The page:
Under the Rules, SSMIs were provided with a period of 3 (three) months effective February 25, 2021 to comply with the additional due diligence which requires SSMI’s to appoint a full grievance redressal team of 3 (three) officers with different responsibilities. The 3 (three) officers required to be appointed are a:

  • Chief Compliance Officer, responsible for ensuring compliance with the IT Act and the Rules made thereunder, and liable for proceedings in this regard;
  • Nodal Person of Contact, for “24×7 coordination” with law enforcement agencies; and
  • Resident Grievance Officer, with similar responsibilities as the Grievance Officer for intermediaries but with an added responsibility to notify a user before removing content posted by such user with reasons, provide them with an opportunity to dispute such action, and give the complainant its reasons for the decision taken in response to their complaint.

All 3 (three) officers appointed by the significant social media intermediaries, as above, are now legally required to reside in India. A SSMI under the Rules is required to have a physical contact address in India, which should be published on its website, mobile based application or both, to receive any communication addressed to it.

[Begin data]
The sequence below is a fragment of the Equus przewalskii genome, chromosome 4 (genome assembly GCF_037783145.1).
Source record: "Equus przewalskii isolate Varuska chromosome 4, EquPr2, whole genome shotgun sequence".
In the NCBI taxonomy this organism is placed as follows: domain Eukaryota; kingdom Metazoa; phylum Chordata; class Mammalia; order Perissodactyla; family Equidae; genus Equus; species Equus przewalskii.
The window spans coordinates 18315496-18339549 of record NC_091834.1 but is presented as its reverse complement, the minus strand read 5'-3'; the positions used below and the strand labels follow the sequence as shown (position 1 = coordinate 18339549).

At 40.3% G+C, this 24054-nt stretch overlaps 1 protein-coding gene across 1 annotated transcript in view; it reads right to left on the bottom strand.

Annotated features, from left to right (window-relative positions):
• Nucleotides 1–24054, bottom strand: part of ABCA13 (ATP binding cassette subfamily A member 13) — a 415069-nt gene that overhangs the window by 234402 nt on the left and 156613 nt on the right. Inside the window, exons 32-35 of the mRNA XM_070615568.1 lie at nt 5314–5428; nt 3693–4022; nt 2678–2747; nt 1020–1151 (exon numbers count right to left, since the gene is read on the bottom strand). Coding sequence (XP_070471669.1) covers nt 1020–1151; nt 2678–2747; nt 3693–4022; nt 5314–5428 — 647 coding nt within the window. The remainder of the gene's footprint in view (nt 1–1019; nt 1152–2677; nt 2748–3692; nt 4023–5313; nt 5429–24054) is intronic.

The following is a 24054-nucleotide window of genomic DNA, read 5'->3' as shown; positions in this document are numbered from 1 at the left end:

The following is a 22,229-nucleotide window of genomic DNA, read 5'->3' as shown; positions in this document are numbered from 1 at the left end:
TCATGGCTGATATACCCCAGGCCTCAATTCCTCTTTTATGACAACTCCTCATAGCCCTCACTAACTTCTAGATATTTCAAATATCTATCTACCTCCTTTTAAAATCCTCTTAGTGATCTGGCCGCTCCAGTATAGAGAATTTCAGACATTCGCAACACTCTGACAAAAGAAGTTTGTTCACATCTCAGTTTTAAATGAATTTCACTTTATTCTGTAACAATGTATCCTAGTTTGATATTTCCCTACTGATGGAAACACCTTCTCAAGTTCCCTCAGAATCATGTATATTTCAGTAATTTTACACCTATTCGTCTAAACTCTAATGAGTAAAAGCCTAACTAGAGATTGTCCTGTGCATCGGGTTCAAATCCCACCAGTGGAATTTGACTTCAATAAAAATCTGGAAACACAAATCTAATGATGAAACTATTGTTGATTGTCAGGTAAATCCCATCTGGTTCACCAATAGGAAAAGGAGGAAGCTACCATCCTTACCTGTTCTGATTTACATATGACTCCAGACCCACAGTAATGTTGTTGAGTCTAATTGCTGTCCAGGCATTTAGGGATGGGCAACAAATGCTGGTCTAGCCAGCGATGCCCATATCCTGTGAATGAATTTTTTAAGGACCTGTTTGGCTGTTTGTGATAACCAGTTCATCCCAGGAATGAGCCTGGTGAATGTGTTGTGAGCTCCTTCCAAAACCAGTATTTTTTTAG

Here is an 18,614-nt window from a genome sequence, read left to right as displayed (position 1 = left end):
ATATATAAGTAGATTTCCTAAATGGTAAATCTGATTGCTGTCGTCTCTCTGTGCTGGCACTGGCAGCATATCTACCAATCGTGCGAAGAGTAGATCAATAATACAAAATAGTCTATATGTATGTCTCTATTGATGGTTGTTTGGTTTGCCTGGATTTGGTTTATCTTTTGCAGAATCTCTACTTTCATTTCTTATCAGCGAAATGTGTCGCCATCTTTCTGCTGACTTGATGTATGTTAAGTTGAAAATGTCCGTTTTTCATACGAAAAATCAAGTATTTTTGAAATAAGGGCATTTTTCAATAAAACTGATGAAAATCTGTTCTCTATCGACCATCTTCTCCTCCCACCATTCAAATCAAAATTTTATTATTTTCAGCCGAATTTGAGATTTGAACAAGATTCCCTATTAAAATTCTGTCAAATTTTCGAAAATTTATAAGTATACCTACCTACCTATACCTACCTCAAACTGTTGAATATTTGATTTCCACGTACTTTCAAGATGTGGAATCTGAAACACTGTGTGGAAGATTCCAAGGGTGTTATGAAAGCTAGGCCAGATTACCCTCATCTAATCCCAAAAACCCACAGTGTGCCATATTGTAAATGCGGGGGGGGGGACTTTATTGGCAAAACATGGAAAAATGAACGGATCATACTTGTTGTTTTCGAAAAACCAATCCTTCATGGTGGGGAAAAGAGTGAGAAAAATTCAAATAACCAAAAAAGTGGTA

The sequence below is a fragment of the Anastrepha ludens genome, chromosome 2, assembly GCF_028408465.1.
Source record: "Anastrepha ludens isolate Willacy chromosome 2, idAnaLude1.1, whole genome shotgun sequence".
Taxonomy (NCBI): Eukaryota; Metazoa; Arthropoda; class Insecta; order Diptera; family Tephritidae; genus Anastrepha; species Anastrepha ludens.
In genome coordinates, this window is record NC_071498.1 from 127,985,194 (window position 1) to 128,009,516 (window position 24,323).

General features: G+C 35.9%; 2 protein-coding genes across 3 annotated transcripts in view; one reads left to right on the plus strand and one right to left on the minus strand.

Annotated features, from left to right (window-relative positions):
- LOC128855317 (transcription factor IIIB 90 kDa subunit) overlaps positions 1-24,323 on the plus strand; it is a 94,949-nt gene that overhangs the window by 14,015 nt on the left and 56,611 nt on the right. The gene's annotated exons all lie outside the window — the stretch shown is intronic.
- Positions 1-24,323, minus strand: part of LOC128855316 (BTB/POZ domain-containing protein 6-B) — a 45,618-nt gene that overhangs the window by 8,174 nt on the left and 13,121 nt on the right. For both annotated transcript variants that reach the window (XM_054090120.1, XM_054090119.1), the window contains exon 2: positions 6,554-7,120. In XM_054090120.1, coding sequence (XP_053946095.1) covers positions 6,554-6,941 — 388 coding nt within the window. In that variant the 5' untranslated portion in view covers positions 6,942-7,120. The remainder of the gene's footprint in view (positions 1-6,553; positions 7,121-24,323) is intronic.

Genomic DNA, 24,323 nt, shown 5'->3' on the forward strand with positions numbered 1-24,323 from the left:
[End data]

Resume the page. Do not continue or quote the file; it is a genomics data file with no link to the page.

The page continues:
The Rules were set to be effective from May 26, 2021, thereby giving SSMIs a 3 (three) months’ period to make the required appointments after which non-complying SSMIs would lose the immunity granted to intermediaries by Section 79 (1) of the IT Act – famously known as the safe harbour provision. This safe harbour provision, subject to other provisions of the IT Act, provided intermediaries immunity from any liability for any third-party information, data, or communication link made available or hosted by such an intermediary. Losing their immunity would mean that SSMIs will be equally responsible for any unlawful content (for example obscene pictures or impersonation) as the person posting such content, and can be prosecuted for the same under applicable law such as the Indian Penal Code. The loss of immunity or the intermediary tag would also mean that SSMI’s would be liable for every user post on SSMI platforms. Last week, with the due date fast approaching and with most SSMIs not having complied with the Rules, SSMIs such as WhatsApp, Facebook and Twitter were continuing to negotiate with the Indian government and seek an extension of 6 months’ time to comply with the new Rules.